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Co-directors Decker and Blockman





At a coffee shop in Austin, Texas earlier this year, two attractive young women were sitting on a couch together and offered us a flier for a movie that they made which had just recently shown at the SXSW Film Festival. Reading the flier, it said “Bi the Way: a documentary about the whatever generation. A new sexual revolution is here.”


This got our attention.


Brittany Blockman and Josephine Decker created this film and covered over thirty states in the grand old Us of A looking for bi-sexual human beings. They eventually found five subjects (mostly young) to share their experiences and questions on the topic. Other comments came from Savage Love columnist Dan Savage, the Village Voice’s Michael Musto, and even a sex researcher who places condoms on trees in a popular place where men (with child seats in their cars) go to meet other men.


Co-director Decker was laughing when as she said that she grew a lot from seeing the subjects in the movie be so open about their sexuality with people being so young and more open and mature than she was.


Here is what else she had to say…



Randomville: How did you come up with the idea for this film?


Josephine Decker: Brittany had the idea after watching girls make out on the O.C. and how it was like “Whoa! This is NOT what was happening on 90210 when I was in high school!”       



Rv: So with the state of the economy, global warming, and two wars, why does America need a movie like Bi the Way right now?


JD: We’re in such a time of transition. The great thing is that a lot of people in our generation have grown up in an America where they were not discriminated against for their race or their gender, but I think many people in my generation (twenty-something’s) have experienced discrimination for their sexual identity.  Bi the Way records the exciting way that discrimination is changing, and invites a discussion about how to continue to openly relate on a topic as previously taboo as sexual orientation.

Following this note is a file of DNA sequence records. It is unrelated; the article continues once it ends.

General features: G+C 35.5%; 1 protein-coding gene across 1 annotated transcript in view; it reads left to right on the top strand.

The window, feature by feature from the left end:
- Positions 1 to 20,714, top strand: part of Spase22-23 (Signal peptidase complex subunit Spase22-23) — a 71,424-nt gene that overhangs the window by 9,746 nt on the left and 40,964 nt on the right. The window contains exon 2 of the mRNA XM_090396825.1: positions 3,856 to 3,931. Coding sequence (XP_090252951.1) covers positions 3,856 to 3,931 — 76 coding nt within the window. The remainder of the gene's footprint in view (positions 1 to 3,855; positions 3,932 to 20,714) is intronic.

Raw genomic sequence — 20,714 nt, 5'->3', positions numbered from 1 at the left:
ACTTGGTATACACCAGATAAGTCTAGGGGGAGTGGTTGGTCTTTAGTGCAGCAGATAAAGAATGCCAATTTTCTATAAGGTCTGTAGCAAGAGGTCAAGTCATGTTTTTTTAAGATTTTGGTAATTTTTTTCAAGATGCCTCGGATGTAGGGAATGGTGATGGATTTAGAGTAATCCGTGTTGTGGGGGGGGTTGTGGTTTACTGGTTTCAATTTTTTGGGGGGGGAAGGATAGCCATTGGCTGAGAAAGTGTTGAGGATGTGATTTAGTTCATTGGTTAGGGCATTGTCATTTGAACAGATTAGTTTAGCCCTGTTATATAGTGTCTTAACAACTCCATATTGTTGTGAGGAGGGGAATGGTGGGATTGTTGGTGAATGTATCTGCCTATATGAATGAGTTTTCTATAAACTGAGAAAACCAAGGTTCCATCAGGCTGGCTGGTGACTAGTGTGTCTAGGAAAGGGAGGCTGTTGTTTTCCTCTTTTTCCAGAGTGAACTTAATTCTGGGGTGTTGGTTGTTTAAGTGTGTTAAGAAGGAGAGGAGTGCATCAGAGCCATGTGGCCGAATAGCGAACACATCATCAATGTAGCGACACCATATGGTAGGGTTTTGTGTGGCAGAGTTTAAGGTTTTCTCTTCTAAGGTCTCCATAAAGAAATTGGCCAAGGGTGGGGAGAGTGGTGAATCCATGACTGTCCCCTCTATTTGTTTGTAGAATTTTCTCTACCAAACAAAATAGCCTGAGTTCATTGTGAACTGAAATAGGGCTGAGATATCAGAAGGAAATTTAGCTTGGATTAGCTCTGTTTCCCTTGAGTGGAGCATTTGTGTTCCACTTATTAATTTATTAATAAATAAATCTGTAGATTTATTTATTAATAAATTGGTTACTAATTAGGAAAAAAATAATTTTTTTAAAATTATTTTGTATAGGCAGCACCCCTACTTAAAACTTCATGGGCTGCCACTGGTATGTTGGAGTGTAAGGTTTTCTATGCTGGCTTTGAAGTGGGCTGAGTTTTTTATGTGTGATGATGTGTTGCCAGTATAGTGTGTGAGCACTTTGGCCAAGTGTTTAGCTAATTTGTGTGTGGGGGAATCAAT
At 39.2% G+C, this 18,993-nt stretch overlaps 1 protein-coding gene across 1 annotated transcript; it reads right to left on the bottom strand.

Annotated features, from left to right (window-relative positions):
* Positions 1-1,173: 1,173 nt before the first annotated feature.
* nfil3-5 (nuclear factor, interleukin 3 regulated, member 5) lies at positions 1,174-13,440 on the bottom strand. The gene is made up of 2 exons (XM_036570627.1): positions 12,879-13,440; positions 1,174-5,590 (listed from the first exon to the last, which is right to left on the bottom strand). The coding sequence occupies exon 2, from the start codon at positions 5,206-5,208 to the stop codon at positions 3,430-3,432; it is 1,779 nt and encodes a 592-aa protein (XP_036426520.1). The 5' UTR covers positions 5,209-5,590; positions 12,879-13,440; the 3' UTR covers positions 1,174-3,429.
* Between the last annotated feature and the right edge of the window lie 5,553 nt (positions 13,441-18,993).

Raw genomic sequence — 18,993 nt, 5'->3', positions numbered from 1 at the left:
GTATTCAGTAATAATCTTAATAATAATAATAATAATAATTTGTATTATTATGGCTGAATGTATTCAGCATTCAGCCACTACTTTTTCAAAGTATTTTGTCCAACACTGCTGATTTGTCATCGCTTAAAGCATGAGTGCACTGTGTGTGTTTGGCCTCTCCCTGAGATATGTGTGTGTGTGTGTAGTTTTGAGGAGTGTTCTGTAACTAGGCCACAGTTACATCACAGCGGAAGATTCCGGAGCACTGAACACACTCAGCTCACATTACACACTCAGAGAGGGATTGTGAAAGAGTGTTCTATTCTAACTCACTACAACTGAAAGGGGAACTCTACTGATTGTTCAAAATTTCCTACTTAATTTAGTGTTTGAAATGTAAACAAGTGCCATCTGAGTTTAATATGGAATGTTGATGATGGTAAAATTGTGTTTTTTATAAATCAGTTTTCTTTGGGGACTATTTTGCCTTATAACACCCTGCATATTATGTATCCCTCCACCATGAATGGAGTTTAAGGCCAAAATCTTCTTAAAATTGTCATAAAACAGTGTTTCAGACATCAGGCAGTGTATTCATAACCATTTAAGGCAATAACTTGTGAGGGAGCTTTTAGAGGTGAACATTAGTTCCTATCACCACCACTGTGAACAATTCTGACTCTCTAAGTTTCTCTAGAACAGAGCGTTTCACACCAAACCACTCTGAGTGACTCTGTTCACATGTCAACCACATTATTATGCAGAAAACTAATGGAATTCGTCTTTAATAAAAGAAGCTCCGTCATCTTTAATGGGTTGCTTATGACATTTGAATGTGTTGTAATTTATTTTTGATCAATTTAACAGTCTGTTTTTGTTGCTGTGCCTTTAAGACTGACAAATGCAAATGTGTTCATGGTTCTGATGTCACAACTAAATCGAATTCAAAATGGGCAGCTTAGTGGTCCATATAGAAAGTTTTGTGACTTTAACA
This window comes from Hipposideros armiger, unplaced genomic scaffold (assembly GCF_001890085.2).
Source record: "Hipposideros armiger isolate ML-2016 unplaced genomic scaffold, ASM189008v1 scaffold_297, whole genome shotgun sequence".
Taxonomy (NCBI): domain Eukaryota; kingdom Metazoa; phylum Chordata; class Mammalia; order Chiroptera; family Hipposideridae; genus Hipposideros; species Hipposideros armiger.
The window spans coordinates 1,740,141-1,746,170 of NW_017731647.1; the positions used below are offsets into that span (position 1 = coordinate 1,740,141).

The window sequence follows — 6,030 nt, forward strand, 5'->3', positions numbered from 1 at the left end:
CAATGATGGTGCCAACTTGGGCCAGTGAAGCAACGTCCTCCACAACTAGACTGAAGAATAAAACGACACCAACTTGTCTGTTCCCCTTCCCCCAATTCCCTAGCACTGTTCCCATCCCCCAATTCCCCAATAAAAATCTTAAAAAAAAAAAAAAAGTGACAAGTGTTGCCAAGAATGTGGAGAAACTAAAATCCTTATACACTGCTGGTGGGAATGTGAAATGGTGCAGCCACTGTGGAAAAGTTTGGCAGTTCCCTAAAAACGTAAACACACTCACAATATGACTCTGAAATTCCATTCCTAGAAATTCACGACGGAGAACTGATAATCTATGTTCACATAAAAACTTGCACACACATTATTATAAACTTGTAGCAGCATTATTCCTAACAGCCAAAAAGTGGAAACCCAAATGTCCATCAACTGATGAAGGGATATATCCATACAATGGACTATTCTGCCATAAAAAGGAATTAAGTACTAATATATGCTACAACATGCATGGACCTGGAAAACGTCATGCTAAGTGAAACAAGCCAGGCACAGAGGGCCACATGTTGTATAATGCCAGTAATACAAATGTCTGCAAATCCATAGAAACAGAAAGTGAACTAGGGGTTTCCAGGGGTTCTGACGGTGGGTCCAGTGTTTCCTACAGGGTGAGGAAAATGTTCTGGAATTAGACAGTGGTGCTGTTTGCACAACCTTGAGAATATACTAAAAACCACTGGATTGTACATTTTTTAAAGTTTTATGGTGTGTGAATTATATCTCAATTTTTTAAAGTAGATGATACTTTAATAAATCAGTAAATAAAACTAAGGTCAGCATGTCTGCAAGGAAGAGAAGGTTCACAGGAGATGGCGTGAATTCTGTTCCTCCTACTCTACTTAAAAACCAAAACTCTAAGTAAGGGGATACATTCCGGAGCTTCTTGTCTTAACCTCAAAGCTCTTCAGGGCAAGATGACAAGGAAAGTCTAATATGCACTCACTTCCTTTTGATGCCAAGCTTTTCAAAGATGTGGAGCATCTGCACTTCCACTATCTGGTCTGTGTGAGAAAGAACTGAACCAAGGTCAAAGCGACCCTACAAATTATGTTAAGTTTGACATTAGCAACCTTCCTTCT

I think the fact that our country seems poised at a place where we can accept people regardless of our race, gender, or sexuality means that we are also poised at a position where we can once again become a world leader in the true sense of that phrase. That we can spread ideals that resonate to nations throughout the world, that we can invite new ideas from previously ‘threatening’ countries, that we are open to change, that we can tolerate challenges to our ways or thinking, that we embrace diversity. The instinct to leave judgment behind, to welcome discussion and to hold dear our rich diversity of people and beliefs; that is what our country was founded on, and the kids in our movie are the ones leading the charge to keep it that way.    



Rv: Josh (who is ten years old) seems to think that both genres are “hot.” But do you think this is more genetic or by influence since his mother is bi and his father is gay?


JD: I think Josh growing up in this situation is way less damaging than, say, Gossip Girls (laughing). It seems like he’s coming from a very healthy place because he’s been able to ask questions that other kids haven’t. Where as Tahj grew up in a place where he was taught that all of the encounters he has are immoral.



Rv: It was stated that around age five or six, Josh said he’d like to be gay when he gets older so his dad will love him. Should a six year old be thinking about this issue at such a young age?


JD: Well, I think we all did things to get affection from our parents when we were five or six. But yes, it’s true that his situation is unique and film worthy. I think it would be healthy for kids to have some option to discuss sex more than they are able to when they are young. Kids are curious when they are little. To me with Josh, he might just grow up to be a straight kid who is metro-sexual. And I think from a young age he’s had a very open door that most people don’t experience that young.



Rv: In the movie, you state that bi-sexuality has gone from a fad to a revolution. But do you ever feel like it was really a fad? Perhaps bi-sexuality is genetic, but it also seems that nothing is really shocking anymore.


JD: I think that bi-sexuality has a lot of aspects of a fad because it is wildly popular and seen as a “cool thing to do” in a lot of places. But I think the revolution part is that as a society, we are becoming open minded enough to not have to label our sexuality. In the end we called the movie Bi the Way but we really considered the Whatever Generation as the title because people have the option now to not define themselves.